Turns in Proteins

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Turns are classified as a type of secondary structure, but unlike helices and sheets which have ordered, repetitive structures, turns only have ordered structures, but like helices and sheets they can be classified by the values of the torsional angles of the Cα's. This article describes β-turns and γ-turns and illustrates their ordered structures.

Beta Turns

All β-turns contain four residues and are divided into classes based on the range of their phi and psi values for the second and third residues.[1] Most classes have a hydrogen bond between the backbond atoms of residues one(i) and four (i + 3), and this attraction is the major force maintaining the conformation of the bend in the chain, but in several classes a Pro in the third position (i + 2) has the cis configuration which produces a conformation which can not form a hydrogen bond (hbonds).

Seven β-turns are shown as blue traces in myohemerytherin in the scene to the right (). There are only five blue segments because, in two cases, one β-turn follows another one. Only five of the turns contain hydrogen bonds shown in magenta. As explained in Calculate structure, the calculate structure command does not detect beta turns which have a Pro in the cis configuration and lack a hbond. Since the command has this limitation, the initial scene was produced by manually selecting and coloring the turns and forming the hbonds. the results of the calculate structure command.

For reasons explained in the Introduction of Calculate structure, the command to form hbonds of secondary structures was not included in the construction of the above scene, but they can be displayed in any scene by doing the following: click on the Jmol frank, in the main menu click on Console, in the bottom box of the console enter the command: calculate hbonds structure and then click Run.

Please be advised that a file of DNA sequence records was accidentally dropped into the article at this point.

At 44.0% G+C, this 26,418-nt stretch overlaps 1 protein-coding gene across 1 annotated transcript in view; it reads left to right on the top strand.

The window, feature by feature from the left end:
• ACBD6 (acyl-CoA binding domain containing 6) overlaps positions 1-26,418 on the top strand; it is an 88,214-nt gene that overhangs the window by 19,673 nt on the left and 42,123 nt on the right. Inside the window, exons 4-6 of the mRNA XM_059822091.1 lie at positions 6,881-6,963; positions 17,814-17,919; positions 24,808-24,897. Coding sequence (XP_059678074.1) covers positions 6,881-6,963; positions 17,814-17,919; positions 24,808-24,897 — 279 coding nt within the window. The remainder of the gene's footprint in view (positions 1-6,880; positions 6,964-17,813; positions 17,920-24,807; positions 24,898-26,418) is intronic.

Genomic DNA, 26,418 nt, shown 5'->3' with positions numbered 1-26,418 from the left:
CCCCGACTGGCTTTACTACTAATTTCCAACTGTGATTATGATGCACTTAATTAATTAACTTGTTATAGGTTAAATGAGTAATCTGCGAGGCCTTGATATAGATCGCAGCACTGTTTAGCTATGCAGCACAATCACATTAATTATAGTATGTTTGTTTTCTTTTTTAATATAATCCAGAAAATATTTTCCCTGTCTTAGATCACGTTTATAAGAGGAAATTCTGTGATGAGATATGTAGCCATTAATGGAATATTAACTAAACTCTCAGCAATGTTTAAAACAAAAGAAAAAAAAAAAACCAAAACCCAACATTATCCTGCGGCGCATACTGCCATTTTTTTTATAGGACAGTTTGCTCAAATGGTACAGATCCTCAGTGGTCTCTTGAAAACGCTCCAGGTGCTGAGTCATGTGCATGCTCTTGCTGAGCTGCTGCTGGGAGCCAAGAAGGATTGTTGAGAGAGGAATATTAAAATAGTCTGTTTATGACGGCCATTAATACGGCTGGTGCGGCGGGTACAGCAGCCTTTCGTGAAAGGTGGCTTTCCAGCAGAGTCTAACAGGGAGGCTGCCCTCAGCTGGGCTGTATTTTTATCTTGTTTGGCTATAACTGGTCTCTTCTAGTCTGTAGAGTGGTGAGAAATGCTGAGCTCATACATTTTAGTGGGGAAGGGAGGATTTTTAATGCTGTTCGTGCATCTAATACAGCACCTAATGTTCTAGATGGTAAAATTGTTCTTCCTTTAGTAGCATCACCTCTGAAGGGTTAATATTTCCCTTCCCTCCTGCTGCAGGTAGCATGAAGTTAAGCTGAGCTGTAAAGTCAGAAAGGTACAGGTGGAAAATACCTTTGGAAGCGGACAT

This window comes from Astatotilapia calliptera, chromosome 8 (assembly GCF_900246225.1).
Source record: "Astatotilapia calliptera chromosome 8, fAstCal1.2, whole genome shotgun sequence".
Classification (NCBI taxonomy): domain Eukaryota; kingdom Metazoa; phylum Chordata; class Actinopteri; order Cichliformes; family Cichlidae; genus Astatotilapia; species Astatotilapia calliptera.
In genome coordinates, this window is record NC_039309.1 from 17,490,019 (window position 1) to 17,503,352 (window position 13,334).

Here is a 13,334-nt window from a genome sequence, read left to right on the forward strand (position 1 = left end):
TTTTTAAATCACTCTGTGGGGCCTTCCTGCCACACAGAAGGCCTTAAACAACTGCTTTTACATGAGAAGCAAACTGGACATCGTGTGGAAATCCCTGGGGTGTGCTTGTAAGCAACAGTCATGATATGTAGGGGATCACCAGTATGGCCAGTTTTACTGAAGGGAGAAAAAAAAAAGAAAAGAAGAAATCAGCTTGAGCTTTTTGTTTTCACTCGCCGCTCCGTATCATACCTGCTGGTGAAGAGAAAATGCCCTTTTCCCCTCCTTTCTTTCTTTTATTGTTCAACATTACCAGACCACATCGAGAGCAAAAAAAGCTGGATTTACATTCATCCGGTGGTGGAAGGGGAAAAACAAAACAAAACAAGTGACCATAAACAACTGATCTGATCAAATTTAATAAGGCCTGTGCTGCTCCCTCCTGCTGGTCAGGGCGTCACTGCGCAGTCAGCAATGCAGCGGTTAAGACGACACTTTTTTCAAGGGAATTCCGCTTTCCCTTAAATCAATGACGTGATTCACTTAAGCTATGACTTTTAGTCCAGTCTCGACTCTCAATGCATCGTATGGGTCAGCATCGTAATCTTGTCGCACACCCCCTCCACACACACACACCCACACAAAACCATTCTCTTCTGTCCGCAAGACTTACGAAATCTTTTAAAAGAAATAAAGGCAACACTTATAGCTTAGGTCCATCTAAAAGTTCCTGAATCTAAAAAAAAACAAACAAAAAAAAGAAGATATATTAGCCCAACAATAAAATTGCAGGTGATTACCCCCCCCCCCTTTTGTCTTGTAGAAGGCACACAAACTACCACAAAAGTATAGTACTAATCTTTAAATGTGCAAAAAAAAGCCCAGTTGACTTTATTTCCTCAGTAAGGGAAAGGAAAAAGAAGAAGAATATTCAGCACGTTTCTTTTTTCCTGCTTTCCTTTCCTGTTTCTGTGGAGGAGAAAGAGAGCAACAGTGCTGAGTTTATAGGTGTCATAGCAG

Also, if any Proteopedia scene shows the secondary structure and it does not show the beta turns highlighted in blue, the beta turns can be shown in blue by following the above procedure but enter select protein; calculate structure; cartoon; color structure into the bottom box of the console.

Shown in so that one can see the hydrogen bonds are positioned between the first and the fourth residues of the turn and involve backbone atoms. Can you locate the cis configured Pro in the two turns without hbonds? (Ramachandran Plot).

Examples

Examples of four of the nine classes[1] of β-turns are shown below with two examples of each of the four classes. The turns were cut from either myohemerytherin (2mhr.pdb) or domain 2 of glycogen phosphorylase chain A (1abb.pdb). Compare the shapes of the turns and observe the differences in the phi (φ) and psi (ψ) values of the second and third residues. Checking the synchronize box will permit you to rotate all the turns by rotating any one of the turns with the mouse.

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Class I Class II Class III Class IV B

   Residue 2: φ = -66°, ψ = -19°